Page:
The writing is sharp and intelligent but it’s the storytelling that kept me reading. The author knows how to tell a story and knows how to tell it accurately. Soul Destruction deals with uncomfortable topics in a respectful and thought-provoking manner. The only criticism I had was that I wanted to know more. I had so much invested in these characters that I really didn’t want to leave them alone, and to me that’s the mark of a very good book. When I wasn’t reading it I looked forward to getting back to it, and when it was over I was very disappointed.

I’m very glad to hear there may be more coming with the same characters. Highly recommended.

5.0 out of 5 stars Not Belle de Jour – Miss Y. Maxwell “Ms M”

Ruth’s own experience and knowledge of the subject matters shows through, as does her respect and compassion for the characters. As I say, it’s no Belle de Jour. It shows another side of the sex work. Although these women are ‘high class,’ they are only one fix away from ending up on the streets. Although they are sex workers, that is not the focus and very little is shown of their work. It’s focus is on Shelley and her descent into addiction as she struggles to retain a grip on reality. These women have had bad knocks, but they are fighters, especially Shelley and Nicole. The world is one many will never see, but the author shows it and the humanity as well as they hurt and anger of the main characters .

5.0 out of 5 stars Fascinating, heart-breaking and hopeful – Trista Hendren

This is a fascinating read of a world that remains unfamiliar to many women. What I liked the most about this book was how the author wrote her characters with such love – they were likeable women in an industry that is despised by many – addictions and all. I came away with a better understanding of prostitution and a stronger resolve to work towards a better world for ALL women.

5.0 out of 5 stars Very insightful read  Kacie

This was a really fascinating insight into the life of an addict and a prostitute. It’s narrated like she might be one of your girlfriends, making the story very relate-able and therefore it hits home a little harder and challenges any previously held judgments or prejudices. A great read!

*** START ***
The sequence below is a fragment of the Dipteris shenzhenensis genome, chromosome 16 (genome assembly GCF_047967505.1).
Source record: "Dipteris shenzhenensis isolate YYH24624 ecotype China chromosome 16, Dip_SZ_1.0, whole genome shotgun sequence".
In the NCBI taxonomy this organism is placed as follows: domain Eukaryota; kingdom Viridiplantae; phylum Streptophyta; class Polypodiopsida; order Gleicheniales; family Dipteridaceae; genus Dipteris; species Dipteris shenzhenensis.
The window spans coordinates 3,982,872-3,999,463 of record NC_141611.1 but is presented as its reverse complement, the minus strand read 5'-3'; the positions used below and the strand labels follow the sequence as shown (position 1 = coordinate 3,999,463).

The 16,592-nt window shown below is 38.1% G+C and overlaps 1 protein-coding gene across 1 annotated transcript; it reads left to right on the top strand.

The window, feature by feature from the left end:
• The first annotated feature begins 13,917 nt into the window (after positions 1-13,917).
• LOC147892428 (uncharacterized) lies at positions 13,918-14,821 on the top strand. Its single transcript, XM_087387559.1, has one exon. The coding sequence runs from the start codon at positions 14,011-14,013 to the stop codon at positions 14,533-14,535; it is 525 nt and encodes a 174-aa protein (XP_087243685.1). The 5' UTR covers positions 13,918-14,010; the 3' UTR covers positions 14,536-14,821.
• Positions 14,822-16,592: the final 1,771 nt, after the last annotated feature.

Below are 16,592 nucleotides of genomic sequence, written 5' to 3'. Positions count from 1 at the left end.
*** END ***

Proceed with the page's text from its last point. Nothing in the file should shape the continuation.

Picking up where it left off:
5.0 out of 5 stars A compelling novel about prostitution and addiction – G. Polley

If you’re looking for a pleasant sort of read, Ruth Jacobs “Unforgivable” is not it. Honest books about the world of prostitution, drugs and addiction show what the life is really about, and it is not in any way a pretty one. Her novel about Shelley and her friends is chilling, lonely, and radically disconnecting. As I know from my own experience of active alcohol addiction, and from the subsequent work that I did with addicts, her novel presents a very clear picture of the world addicts and prostitutes live in.

I found the novel very difficult to read as I followed the lives of Shelley and her friends as their world shrinks around them, for Shelley shrinking to the point that it fits her like shrink wrap. Heroin is a very jealous lover that she won’t break free of until she gets help. Does she? That part of the story is not clear; again, that’s the world we addicts live in until, accepting help, we walk away from it.

I recommend this fine novel without reservation for everyone to read. Keep a box or two of tissues handy, because you’ll need them. Thank you, Ruth Jacobs, for writing and publishing this.

5.0 out of 5 stars Unforgivable is Unforgettable – Michelle

Ruth Jacobs invites you into a world that is not known to most of us, from the first page you are quickly gripped as the main character, Shelley Hansard, finds herself in a hotel room with a motionless body next to her. This thriller is intense, dark, full of mystery and suspense and at times quite funny.

Although a work of fiction, the writer has done a fantastic job of giving a truthful insight into the very real world of prostitution and the life of a call girl.

Graphic in some parts where you get a real sense of the trials and tribulations faced by the main character. A very insightful piece of writing and a must read.

Soul Destruction: Unforgivable can be downloaded for 99p on Kindle from Amazon UK and $1.55 from Amazon US.

Also available in e-book from Caffeine Nights (£1.95), in paperback from Caffeine Nights (£6.99), Amazon UK (£8.99) and Amazon US ($13.47).

The first three chapters can be read and downloaded here.